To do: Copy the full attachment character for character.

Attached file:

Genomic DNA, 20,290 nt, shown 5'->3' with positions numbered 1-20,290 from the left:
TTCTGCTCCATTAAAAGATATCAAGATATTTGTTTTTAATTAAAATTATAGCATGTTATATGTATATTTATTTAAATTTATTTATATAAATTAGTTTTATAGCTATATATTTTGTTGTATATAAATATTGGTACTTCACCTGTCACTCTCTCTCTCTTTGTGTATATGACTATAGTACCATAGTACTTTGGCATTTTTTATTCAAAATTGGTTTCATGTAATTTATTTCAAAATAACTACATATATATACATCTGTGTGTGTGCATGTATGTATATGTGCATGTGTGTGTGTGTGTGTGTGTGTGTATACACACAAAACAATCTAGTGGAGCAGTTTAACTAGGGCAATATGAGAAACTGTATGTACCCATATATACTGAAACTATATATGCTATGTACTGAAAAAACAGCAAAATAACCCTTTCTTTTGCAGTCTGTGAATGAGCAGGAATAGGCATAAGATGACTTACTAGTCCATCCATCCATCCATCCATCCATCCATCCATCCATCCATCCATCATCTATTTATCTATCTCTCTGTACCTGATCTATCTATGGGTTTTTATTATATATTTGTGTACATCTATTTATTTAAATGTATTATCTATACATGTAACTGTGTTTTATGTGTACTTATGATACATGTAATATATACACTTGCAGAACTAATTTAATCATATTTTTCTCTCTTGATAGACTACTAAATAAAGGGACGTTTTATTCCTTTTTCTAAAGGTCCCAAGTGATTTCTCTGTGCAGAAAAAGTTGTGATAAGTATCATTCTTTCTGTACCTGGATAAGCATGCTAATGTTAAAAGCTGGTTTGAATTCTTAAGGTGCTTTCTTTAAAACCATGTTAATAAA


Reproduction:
Genomic DNA, 20,290 nt, shown 5'->3' with positions numbered 1-20,290 from the left:
TTCTGCTCCATTAAAAGATATCAAGATATTTGTTTTTAATTAAAATTATAGCATGTTATATGTATATTTATTTAAATTTATTTATATAAATTAGTTTTATAGCTATATATTTTGTTGTATATAAATATTGGTACTTCACCTGTCACTCTCTCTCTCTTTGTGTATATGACTATAGTACCATAGTACTTTGGCATTTTTTATTCAAAATTGGTTTCATGTAATTTATTTCAAAATAACTACATATATATACATCTGTGTGTGTGCATGTATGTATATGTGCATGTGTGTGTGTGTGTGTGTGTGTGTATACACACAAAACAATCTAGTGGAGCAGTTTAACTAGGGCAATATGAGAAACTGTATGTACCCATATATACTGAAACTATATATGCTATGTACTGAAAAAACAGCAAAATAACCCTTTCTTTTGCAGTCTGTGAATGAGCAGGAATAGGCATAAGATGACTTACTAGTCCATCCATCCATCCATCCATCCATCCATCCATCCATCCATCCATCATCTATTTATCTATCTCTCTGTACCTGATCTATCTATGGGTTTTTATTATATATTTGTGTACATCTATTTATTTAAATGTATTATCTATACATGTAACTGTGTTTTATGTGTACTTATGATACATGTAATATATACACTTGCAGAACTAATTTAATCATATTTTTCTCTCTTGATAGACTACTAAATAAAGGGACGTTTTATTCCTTTTTCTAAAGGTCCCAAGTGATTTCTCTGTGCAGAAAAAGTTGTGATAAGTATCATTCTTTCTGTACCTGGATAAGCATGCTAATGTTAAAAGCTGGTTTGAATTCTTAAGGTGCTTTCTTTAAAACCATGTTAATAAA